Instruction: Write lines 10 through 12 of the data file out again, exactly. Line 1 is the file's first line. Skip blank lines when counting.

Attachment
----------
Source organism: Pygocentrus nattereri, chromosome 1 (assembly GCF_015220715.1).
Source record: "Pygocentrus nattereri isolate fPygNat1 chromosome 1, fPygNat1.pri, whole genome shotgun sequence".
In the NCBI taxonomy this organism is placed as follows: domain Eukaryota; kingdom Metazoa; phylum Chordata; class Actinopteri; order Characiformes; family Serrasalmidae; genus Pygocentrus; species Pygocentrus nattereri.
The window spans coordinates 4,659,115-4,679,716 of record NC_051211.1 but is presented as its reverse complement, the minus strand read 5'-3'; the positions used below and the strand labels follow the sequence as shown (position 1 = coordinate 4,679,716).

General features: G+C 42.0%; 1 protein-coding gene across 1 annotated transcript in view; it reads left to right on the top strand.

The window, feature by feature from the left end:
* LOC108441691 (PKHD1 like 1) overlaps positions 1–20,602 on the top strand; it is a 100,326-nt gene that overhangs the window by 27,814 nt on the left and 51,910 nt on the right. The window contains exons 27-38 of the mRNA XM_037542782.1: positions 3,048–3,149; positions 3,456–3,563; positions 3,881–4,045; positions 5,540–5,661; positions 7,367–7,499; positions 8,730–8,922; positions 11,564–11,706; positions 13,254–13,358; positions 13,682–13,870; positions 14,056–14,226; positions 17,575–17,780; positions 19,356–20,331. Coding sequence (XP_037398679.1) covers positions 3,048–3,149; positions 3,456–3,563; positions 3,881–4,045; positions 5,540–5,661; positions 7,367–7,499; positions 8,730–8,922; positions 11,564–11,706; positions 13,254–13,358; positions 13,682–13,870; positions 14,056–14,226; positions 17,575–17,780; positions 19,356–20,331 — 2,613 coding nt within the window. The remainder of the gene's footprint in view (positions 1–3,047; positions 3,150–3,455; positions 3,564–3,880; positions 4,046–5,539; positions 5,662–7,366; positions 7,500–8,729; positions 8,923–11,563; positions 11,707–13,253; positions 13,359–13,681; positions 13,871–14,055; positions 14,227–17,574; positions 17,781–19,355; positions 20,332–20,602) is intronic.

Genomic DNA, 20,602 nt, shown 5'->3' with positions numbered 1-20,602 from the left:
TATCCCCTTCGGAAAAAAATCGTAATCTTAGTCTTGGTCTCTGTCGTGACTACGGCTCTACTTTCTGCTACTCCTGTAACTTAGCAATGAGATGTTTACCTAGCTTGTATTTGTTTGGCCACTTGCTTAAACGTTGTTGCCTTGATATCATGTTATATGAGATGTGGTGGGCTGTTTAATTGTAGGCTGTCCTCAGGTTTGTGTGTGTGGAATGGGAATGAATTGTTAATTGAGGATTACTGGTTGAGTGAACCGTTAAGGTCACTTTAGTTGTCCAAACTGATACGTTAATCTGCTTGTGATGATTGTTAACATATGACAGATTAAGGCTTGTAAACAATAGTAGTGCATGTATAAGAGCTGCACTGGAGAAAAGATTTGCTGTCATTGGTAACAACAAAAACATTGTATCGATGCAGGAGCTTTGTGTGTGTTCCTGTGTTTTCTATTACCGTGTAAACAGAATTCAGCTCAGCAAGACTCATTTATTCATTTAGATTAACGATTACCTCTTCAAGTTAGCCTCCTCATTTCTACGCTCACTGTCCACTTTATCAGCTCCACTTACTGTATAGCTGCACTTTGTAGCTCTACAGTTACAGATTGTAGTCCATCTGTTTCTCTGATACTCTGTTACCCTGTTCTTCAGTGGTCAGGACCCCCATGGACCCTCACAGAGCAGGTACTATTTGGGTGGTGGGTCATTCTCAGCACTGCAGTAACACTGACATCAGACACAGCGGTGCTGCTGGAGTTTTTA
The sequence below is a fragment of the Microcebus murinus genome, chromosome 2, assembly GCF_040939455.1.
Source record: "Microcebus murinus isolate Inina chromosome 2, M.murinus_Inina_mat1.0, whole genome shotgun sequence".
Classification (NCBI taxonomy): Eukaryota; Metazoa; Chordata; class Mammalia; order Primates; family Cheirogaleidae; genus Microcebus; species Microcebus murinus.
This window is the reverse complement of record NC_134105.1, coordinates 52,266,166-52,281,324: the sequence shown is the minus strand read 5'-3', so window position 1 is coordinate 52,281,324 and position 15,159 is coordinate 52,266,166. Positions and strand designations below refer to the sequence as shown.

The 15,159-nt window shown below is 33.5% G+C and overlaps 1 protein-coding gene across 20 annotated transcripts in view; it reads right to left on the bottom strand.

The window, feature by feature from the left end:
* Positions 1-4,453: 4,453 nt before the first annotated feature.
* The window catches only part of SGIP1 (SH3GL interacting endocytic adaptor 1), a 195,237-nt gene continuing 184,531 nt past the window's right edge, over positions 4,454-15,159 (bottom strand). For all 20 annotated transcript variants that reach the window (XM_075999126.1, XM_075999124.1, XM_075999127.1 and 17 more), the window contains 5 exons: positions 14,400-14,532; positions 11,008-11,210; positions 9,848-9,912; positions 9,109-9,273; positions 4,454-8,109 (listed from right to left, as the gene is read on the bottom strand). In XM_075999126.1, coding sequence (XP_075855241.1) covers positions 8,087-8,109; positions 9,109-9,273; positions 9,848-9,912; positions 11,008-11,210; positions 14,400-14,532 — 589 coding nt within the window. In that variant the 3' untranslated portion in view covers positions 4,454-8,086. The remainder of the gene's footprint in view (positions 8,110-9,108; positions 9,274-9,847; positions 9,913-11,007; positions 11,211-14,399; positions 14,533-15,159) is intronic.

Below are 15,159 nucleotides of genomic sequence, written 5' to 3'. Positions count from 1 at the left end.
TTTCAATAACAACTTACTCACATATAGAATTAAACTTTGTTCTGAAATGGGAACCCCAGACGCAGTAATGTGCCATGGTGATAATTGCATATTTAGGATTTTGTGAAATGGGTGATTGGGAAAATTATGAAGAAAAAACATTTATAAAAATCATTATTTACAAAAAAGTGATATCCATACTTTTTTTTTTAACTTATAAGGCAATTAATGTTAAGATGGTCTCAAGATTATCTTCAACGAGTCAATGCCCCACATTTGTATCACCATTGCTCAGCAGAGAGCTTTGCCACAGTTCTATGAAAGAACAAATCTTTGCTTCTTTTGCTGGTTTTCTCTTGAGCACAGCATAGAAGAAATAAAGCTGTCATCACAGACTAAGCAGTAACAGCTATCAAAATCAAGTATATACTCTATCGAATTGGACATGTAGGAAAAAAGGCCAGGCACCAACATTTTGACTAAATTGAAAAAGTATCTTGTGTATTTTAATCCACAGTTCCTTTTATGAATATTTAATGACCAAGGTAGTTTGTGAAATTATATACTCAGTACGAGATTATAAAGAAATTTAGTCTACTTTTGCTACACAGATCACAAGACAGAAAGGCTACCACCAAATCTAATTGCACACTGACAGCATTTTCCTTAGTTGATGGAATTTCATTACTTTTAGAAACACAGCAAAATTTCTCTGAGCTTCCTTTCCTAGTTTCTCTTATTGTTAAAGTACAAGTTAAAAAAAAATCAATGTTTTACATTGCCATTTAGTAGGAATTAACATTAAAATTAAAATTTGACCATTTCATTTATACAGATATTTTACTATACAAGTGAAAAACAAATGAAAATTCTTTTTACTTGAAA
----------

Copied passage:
The sequence below is a fragment of the Microcebus murinus genome, chromosome 2, assembly GCF_040939455.1.
Source record: "Microcebus murinus isolate Inina chromosome 2, M.murinus_Inina_mat1.0, whole genome shotgun sequence".
Classification (NCBI taxonomy): Eukaryota; Metazoa; Chordata; class Mammalia; order Primates; family Cheirogaleidae; genus Microcebus; species Microcebus murinus.